posted July 11, 2000 06:10 AM
I am just about to implement geomorphing in my own project, and I am debating between blending based on distance or time.
Time is what hughes hoppes used in his implementation of progressive LOD for terrain. He only morphs splits and not merges, but it shouldn't be very different.
Then again, treadmarks uses distance based blending, and it works fine. I will probably try both, but I am betting that time based will work best with my system which is incremental (frame coherent).
I use quadtrees with regular grids, the idea being that managing 1,000 and displaying 1,000 nodes with a few hundred triangles per node with hardware acceleration (GTS, etc) will be just as fast or faster than managing and displaying 3,000 nodes with a triangle per node (bintrees) - and will look much better.
I like the triangle fan quadtree approach because it can pack a few triangles in each quadtree node, but you won't be getting anything near your peak hw performance if you don't use larger batches of triangles.
Geomorphing poses a problem in that it requires modifying the vertex positions every frame, and thus some of the speed advantage of the hardware accelerator will be lost.
With morphing based on distance, for any frame *all* of your vertices should be morphing, and thus you probably lose most of your hw accel advantage because you still have to walk through so many vertices in memory and thus are system bus limited. (as opposed to AGP or GPU limited)
With morphing based on time, you can explicitly limit what % of the total vertices are morphing each frame. (Hoppes didn't limit it, but reports that about 30% were morphing).
Another idea is to put a cap on the maximum per frame morph movement to explicitly limit popping at the expense of mesh accuracy. This would require a subtle change to priority equations.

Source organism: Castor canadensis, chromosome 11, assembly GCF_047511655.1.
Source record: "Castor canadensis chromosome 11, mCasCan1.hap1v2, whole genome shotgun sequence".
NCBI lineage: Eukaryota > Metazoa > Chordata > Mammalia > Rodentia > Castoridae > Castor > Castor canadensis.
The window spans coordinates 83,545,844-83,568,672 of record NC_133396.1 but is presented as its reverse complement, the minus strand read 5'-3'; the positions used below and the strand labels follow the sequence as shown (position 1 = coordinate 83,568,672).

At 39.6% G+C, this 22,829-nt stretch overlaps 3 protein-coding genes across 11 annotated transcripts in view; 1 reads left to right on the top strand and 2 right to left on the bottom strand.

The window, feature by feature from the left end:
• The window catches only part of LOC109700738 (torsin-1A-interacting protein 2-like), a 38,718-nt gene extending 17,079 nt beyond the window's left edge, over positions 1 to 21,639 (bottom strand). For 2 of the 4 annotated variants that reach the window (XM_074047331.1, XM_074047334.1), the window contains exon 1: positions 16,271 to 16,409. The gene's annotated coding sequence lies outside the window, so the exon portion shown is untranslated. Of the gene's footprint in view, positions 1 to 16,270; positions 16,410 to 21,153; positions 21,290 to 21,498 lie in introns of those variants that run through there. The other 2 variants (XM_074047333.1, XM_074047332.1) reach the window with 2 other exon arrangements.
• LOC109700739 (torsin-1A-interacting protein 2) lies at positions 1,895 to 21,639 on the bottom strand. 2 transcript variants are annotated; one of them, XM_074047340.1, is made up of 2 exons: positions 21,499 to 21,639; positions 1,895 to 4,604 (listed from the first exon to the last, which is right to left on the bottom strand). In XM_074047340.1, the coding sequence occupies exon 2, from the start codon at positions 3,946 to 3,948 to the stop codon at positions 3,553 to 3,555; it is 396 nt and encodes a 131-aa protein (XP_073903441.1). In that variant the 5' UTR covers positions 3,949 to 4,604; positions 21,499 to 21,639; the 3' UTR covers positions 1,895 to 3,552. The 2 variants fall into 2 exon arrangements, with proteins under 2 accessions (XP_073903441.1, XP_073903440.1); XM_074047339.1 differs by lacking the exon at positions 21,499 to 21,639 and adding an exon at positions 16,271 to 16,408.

After about a week mucking around with my own home-brew analytical edge crack eliminator algorithm that eliminates the cracks between meshes of arbitary LOD, and not getting it through all its strange special cases (dammit! - its tough when the vertices are all procedurally generated). I decided to just use the simplification that others have used and limit myself to allowing only a 1 degree seperation in LOD between neighbors. That fixed the cracks . .
but it ****ed up my incremental LOD. I implemented it by setting the split priority to 0.0 if a node fails the neighbor criteria (all neighbors at same LOD) and the merge priority to a huge number.
What seems to happen is that it will want to split a certain node very badly but can't, and can't split a node needed to split it, and can't split the node needed to split that one, and so until it gets to some node way out there it doesn't really want to split at all. So it does apparently nothing or makes very poor split decisions.
I think the solution is to chain the priority computations through neigbhor dependencies, so that if node I is dependant on node J, then J's priority is bumped up to I's, and so on.
This is definetly less effecient and more of a headache in one sense, so I wonder if fixing my original algo is not more worthwile.
Anyone else have this problem?